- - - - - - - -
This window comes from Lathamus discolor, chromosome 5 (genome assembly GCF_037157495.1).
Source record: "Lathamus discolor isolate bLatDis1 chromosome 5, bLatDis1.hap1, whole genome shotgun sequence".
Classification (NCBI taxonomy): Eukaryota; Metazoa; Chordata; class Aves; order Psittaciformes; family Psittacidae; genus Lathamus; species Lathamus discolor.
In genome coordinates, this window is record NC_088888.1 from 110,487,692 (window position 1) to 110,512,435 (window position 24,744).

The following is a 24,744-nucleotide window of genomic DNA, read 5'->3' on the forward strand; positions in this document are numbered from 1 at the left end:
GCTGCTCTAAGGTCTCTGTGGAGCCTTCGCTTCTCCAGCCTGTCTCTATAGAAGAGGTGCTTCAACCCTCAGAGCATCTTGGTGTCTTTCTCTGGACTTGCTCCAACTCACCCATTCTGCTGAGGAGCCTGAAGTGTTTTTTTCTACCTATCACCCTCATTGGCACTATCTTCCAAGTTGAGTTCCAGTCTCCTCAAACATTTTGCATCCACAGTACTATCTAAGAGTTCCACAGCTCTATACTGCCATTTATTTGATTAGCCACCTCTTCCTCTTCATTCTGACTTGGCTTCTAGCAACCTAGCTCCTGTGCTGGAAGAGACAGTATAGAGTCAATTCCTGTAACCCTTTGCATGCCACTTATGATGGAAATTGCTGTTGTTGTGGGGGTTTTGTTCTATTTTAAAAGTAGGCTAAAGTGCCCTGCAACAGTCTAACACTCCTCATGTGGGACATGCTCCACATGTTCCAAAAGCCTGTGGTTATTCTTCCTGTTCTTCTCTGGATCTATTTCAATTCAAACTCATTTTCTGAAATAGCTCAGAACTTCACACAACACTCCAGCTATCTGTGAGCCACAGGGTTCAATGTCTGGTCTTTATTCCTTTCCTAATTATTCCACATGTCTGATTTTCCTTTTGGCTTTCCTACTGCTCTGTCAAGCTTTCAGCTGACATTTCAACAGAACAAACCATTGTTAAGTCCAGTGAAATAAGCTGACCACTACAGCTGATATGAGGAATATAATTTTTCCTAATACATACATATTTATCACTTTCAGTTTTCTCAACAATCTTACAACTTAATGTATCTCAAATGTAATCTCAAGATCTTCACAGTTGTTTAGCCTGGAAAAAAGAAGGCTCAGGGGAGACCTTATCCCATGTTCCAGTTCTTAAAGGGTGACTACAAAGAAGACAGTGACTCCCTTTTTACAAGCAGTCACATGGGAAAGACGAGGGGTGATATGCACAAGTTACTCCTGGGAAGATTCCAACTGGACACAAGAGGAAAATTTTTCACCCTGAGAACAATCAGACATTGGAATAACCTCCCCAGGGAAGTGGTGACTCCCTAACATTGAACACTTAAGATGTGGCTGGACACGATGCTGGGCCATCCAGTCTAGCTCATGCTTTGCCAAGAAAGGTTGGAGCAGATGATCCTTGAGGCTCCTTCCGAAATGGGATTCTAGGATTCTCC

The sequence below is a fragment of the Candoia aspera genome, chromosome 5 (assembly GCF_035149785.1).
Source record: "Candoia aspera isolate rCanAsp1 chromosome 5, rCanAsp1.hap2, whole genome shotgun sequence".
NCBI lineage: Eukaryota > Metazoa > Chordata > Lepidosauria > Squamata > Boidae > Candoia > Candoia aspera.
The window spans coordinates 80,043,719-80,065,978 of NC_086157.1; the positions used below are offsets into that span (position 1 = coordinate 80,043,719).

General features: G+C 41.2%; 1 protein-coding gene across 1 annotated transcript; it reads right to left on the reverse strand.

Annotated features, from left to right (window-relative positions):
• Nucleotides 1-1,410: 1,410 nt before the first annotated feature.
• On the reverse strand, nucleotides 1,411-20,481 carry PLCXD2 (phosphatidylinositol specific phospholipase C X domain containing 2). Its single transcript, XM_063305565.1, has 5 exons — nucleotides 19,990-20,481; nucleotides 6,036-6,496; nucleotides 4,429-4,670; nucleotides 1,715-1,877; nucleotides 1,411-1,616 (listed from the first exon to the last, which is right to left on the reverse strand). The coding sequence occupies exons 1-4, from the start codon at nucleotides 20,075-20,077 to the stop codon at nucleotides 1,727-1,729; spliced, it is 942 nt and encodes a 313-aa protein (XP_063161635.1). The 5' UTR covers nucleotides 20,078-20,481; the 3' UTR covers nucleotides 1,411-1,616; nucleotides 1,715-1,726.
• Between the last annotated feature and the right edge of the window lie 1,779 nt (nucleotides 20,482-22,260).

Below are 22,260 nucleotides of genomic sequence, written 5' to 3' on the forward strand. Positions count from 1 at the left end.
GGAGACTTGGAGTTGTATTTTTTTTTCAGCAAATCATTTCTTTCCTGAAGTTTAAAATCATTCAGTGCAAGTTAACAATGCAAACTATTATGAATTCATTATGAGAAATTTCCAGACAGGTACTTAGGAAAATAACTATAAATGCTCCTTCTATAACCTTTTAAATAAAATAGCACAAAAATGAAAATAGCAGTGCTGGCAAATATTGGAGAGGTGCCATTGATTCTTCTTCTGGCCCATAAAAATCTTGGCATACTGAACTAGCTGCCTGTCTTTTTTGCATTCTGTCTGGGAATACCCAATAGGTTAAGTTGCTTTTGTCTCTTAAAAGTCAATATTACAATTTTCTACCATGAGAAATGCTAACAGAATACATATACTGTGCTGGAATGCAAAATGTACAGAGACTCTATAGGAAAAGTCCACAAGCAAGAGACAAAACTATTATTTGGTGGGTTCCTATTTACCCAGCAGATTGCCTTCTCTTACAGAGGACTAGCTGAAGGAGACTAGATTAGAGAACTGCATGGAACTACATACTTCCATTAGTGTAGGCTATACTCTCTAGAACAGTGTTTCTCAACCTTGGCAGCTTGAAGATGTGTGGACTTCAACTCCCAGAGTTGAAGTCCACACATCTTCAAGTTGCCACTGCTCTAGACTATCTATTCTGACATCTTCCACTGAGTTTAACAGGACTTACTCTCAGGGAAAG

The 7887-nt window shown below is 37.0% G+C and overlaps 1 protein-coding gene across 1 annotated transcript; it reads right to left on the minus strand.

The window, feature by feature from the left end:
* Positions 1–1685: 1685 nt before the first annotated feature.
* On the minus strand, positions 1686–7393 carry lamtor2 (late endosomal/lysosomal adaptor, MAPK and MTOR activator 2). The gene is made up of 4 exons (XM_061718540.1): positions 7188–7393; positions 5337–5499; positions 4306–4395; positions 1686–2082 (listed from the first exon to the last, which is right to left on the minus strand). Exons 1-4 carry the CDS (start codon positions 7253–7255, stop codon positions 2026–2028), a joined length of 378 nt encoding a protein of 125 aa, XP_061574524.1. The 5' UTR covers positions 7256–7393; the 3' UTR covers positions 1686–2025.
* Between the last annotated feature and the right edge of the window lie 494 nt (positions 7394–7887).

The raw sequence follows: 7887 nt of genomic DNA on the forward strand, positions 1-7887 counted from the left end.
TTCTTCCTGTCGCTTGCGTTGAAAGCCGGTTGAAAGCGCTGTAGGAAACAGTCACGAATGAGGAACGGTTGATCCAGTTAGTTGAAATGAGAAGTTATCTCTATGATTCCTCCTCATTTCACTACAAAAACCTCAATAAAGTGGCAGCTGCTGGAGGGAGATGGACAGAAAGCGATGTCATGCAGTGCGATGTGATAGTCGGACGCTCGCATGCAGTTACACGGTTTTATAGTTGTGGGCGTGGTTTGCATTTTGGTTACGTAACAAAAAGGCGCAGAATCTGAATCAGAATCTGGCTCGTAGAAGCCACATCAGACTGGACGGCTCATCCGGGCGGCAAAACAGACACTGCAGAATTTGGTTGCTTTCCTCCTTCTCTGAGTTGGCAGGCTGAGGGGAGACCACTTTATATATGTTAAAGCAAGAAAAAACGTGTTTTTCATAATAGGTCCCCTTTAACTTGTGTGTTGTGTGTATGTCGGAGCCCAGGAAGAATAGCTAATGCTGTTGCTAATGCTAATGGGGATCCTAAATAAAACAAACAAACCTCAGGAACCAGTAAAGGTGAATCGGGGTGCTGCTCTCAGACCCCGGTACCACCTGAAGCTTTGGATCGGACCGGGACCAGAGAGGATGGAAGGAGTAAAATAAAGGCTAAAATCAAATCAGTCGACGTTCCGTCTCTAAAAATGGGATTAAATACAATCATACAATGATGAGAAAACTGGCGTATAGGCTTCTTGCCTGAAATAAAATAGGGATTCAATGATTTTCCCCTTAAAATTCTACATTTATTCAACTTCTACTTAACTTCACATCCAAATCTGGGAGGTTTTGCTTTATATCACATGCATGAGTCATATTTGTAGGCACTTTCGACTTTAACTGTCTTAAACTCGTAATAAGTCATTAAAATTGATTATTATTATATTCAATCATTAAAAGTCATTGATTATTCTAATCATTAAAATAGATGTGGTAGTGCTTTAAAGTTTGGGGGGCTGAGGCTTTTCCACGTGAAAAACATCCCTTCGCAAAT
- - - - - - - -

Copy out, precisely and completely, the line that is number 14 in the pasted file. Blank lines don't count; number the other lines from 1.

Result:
• On the reverse strand, nucleotides 1,411-20,481 carry PLCXD2 (phosphatidylinositol specific phospholipase C X domain containing 2). Its single transcript, XM_063305565.1, has 5 exons — nucleotides 19,990-20,481; nucleotides 6,036-6,496; nucleotides 4,429-4,670; nucleotides 1,715-1,877; nucleotides 1,411-1,616 (listed from the first exon to the last, which is right to left on the reverse strand). The coding sequence occupies exons 1-4, from the start codon at nucleotides 20,075-20,077 to the stop codon at nucleotides 1,727-1,729; spliced, it is 942 nt and encodes a 313-aa protein (XP_063161635.1). The 5' UTR covers nucleotides 20,078-20,481; the 3' UTR covers nucleotides 1,411-1,616; nucleotides 1,715-1,726.